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`Change' is the word for art club

UNM's Crafts Studio adds jewelry-making to offering

For many years, art clubs on campus have given students, faculty and the community a chance to explore art through ceramics, and now jewelry-making is on the agenda.

The ASUNM Crafts Studio, one of UNM's oldest organizations, was recently granted funding to jump-start a jewelry-making section of the club. Traditionally focused on ceramics and photography, the Crafts Studio has been open to the public for more than 40 years, providing access to clays, glazes, ceramic tools and kilns to people needing to satisfy their creative itch.

"A lot of our members are people who aren't part of the Fine Arts Department but who want to work on their own, or people who already have a background in art and don't want to take the classes," said Maisie Creelman, a crafts-studio volunteer.

The club, headed by Mark Chavez, has undergone many changes since its inception in the '60s, including its recent relocation from the SUB basement to the east end of the Communication and Journalism building's first floor.

"That was more work than I had ever imagined it would be," Chavez said of the move.

Chavez and his assistant, Zara Luz Southard, are excited about the new space and want to see the club evolve in new directions. With the move from the original studio, which was connected to a dark room, Chavez and Southard decided jewelry making would replace photo developing. Members now can work with sterling silver and semi-precious stones to produce rings, bracelets, necklaces and whatever else their hearts desire for a minimal fee.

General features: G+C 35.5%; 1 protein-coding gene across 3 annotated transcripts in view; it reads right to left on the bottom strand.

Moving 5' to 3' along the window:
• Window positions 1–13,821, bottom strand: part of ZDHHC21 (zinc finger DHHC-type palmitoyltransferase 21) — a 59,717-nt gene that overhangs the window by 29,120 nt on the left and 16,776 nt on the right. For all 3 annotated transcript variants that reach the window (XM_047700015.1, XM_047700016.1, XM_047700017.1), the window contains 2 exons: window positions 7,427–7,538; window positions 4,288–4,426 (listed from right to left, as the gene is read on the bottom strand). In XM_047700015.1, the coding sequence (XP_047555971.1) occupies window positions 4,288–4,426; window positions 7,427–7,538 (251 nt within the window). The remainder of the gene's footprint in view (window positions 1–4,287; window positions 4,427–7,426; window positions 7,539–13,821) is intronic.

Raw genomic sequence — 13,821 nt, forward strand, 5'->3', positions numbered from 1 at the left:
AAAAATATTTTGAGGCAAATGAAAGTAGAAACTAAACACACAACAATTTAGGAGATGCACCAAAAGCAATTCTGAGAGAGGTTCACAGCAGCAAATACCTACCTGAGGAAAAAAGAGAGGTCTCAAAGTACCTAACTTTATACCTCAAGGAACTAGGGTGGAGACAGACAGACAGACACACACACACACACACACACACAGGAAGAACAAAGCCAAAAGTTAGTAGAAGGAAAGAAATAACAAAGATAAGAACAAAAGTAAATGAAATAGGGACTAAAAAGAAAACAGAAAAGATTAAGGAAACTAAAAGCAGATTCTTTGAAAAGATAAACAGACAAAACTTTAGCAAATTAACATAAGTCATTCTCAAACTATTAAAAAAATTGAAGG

In addition to the support offered by the Crafts Studio, the UNM Ceramics Student Organization, commonly known as the Ceramics Club, is devoted solely to the promotion of ceramics. The organization offers students a chance to work with clay, meet with other ceramicists on a regular basis and go to art demonstrations that feature guest artists. In April, the group will organize a fund-raiser where people can purchase ceramic items at a low cost.

"The coolest part about going to Chaco is that you can see shards of ancient Indian pottery and see what they painted their pots with," said Celeste Boals, a UNM ceramics instructor.

The Ceramics Student Organization meets every Tuesday night in the ceramics studio of the Art building, and the crafts studio can be reached at 277-6544.

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